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Ann Lab Med. Nov 2012; 32(6): 413–419.
Published online Oct 17, 2012. doi:  10.3343/alm.2012.32.6.413
PMCID: PMC3486935
Clonal Spread of Carbapenem Non-susceptible Acinetobacter baumannii in an Intensive Care Unit in a Teaching Hospital in China
Qiao Zhong, M.D.,corresponding author Weidong Xu, M.D., Yuanjian Wu, M.D., and Hongxing Xu, M.D.
Department of Laboratory Medicine, Suzhou Municipal Hospital Affiliated Nanjing Medical University, Suzhou, China.
corresponding authorCorresponding author.
Corresponding author: Qiao Zhong. Department of Laboratory Medicine, Suzhou Municipal Hospital Affiliated Nanjing Medical University, 26 Daoqian Street, Suzhou, Jiangsu 215002, China. Tel: +86-512-62362312, Fax: +86-512-62362317, zhongqiao83/at/yahoo.com.cn
Received June 13, 2012; Revised July 2, 2012; Accepted September 16, 2012.
Abstract
Background
This study was aimed to investigate the genetic diversity and antibiotic resistance profile of the nosocomial infection agent Acinetobacter baumannii from a medical intensive care unit (ICU) in a teaching hospital in Suzhou, China.
Methods
The genetic relationship among A. baumannii isolates in an ICU was investigated using multilocus sequence typing (MLST). The antibiotic resistance pattern was determined by performing an antibiotic susceptible test, which included an agar dilution method and an E-test method. Resistant determinants, e.g., carbapenemase genes, metallo-β-lactamases, and class 1 integron, were analyzed by specific PCR and DNA sequencing.
Results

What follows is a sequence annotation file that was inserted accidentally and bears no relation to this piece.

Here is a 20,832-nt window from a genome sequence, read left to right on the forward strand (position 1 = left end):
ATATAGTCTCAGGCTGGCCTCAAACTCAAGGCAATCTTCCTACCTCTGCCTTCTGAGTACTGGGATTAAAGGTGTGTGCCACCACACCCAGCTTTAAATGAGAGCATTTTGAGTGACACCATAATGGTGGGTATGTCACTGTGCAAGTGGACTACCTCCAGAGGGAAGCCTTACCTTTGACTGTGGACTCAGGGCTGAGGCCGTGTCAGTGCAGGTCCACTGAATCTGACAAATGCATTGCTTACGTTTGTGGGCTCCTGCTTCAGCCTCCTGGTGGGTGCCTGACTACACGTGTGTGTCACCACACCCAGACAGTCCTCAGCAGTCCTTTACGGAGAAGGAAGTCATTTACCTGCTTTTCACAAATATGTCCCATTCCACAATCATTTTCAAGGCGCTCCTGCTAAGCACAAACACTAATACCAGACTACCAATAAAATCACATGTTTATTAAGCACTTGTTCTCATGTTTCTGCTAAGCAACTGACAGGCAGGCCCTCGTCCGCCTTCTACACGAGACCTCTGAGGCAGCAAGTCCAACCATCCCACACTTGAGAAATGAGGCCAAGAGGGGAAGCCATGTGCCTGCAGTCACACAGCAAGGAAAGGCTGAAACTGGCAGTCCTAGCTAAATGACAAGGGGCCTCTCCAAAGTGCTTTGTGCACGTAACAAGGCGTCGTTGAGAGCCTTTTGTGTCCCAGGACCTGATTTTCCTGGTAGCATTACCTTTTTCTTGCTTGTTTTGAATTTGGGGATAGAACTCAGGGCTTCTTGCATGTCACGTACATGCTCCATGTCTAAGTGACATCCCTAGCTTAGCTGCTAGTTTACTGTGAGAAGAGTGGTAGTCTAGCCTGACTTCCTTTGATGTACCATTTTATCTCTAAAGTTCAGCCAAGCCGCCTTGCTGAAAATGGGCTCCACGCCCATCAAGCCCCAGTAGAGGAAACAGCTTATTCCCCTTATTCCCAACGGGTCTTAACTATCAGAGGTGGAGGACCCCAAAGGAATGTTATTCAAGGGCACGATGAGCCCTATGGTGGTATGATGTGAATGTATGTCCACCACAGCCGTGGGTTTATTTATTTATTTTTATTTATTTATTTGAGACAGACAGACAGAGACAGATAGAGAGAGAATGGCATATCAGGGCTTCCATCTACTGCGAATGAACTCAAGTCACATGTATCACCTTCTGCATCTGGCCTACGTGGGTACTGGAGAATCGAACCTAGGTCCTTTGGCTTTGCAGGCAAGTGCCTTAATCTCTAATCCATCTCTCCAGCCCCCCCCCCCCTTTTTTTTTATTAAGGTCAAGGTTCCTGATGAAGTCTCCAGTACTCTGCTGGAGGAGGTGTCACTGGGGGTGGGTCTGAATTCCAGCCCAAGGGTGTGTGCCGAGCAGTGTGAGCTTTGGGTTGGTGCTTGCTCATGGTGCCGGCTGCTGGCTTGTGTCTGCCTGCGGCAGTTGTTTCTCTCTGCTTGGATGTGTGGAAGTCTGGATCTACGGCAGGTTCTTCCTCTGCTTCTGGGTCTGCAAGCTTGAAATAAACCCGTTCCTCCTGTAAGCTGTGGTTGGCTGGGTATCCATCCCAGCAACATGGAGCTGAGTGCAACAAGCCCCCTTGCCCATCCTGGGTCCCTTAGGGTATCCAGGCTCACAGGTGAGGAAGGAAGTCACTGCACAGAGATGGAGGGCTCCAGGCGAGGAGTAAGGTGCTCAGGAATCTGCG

In the present study, 33 non-duplicate isolates were identified as 5 existing sequence types (STs) (ST92, ST75, ST112, ST145, and ST345) and 1 new sequence type STn, which has a G-A mutation at nt268 on ropD40 of ST251. These results reveal limited diversity in carbapenem non-susceptible A. baumannii (CNSAb) isolates in our ICU, which are comprised of only 2 distinct STs, with ST92 and ST75 clustering into a clonal complex (CC) 92. Most CNSAb isolates (94.4%, 17/18) harbored the OXA-23 gene, while no carbapenem-susceptible A. baumannii (CSAb) isolates harbored it. In addition, 66.7% (22/33) isolates were positive for class 1 integrase, and gene cassette analysis showed there are 3 gene arrays among them, i.e., aacA4-catB8-aadA1 (77.3%, 17/22), aacA4 (22.7%, 5/22), and aacC1-orfX-orfX'-aadA1 (4.5%, 1/22).
Conclusions
When all these data are combined, the antibiotic resistance and wide distribution of CNSAb isolates in our ICU are probably caused by expansion of the CC92 clone.
Keywords: MLST, Molecular epidemiology, Acinetobacter baumannii
Articles from Annals of Laboratory Medicine are provided here courtesy of
Korean Society for Laboratory Medicine